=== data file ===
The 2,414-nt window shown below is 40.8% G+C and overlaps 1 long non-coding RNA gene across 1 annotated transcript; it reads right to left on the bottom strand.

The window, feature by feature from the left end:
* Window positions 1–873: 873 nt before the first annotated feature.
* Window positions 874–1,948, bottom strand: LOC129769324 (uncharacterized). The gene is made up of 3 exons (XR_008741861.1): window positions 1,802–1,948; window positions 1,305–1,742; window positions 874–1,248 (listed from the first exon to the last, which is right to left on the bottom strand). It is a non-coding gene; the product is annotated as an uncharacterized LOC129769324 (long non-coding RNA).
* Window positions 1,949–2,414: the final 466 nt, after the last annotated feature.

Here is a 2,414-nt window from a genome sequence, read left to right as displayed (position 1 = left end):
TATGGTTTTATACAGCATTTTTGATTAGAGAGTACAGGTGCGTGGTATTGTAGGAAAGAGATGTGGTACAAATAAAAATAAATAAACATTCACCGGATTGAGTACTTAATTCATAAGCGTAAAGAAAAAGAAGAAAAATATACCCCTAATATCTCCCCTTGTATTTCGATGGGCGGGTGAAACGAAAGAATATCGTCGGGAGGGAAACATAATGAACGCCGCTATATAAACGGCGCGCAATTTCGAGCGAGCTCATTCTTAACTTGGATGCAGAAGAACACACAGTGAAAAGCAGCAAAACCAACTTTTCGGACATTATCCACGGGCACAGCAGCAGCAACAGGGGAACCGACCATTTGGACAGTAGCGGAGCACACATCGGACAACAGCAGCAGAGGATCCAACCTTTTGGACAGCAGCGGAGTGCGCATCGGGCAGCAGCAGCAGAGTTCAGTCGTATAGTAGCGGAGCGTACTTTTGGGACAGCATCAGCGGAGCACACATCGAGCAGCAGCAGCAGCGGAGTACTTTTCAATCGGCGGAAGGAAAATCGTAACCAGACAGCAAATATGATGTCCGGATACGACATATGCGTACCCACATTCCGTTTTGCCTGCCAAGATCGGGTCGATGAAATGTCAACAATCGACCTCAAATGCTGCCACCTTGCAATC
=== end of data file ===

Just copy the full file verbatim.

The 2,414-nt window shown below is 40.8% G+C and overlaps 1 long non-coding RNA gene across 1 annotated transcript; it reads right to left on the bottom strand.

The window, feature by feature from the left end:
* Window positions 1–873: 873 nt before the first annotated feature.
* Window positions 874–1,948, bottom strand: LOC129769324 (uncharacterized). The gene is made up of 3 exons (XR_008741861.1): window positions 1,802–1,948; window positions 1,305–1,742; window positions 874–1,248 (listed from the first exon to the last, which is right to left on the bottom strand). It is a non-coding gene; the product is annotated as an uncharacterized LOC129769324 (long non-coding RNA).
* Window positions 1,949–2,414: the final 466 nt, after the last annotated feature.

Here is a 2,414-nt window from a genome sequence, read left to right as displayed (position 1 = left end):
TATGGTTTTATACAGCATTTTTGATTAGAGAGTACAGGTGCGTGGTATTGTAGGAAAGAGATGTGGTACAAATAAAAATAAATAAACATTCACCGGATTGAGTACTTAATTCATAAGCGTAAAGAAAAAGAAGAAAAATATACCCCTAATATCTCCCCTTGTATTTCGATGGGCGGGTGAAACGAAAGAATATCGTCGGGAGGGAAACATAATGAACGCCGCTATATAAACGGCGCGCAATTTCGAGCGAGCTCATTCTTAACTTGGATGCAGAAGAACACACAGTGAAAAGCAGCAAAACCAACTTTTCGGACATTATCCACGGGCACAGCAGCAGCAACAGGGGAACCGACCATTTGGACAGTAGCGGAGCACACATCGGACAACAGCAGCAGAGGATCCAACCTTTTGGACAGCAGCGGAGTGCGCATCGGGCAGCAGCAGCAGAGTTCAGTCGTATAGTAGCGGAGCGTACTTTTGGGACAGCATCAGCGGAGCACACATCGAGCAGCAGCAGCAGCGGAGTACTTTTCAATCGGCGGAAGGAAAATCGTAACCAGACAGCAAATATGATGTCCGGATACGACATATGCGTACCCACATTCCGTTTTGCCTGCCAAGATCGGGTCGATGAAATGTCAACAATCGACCTCAAATGCTGCCACCTTGCAATC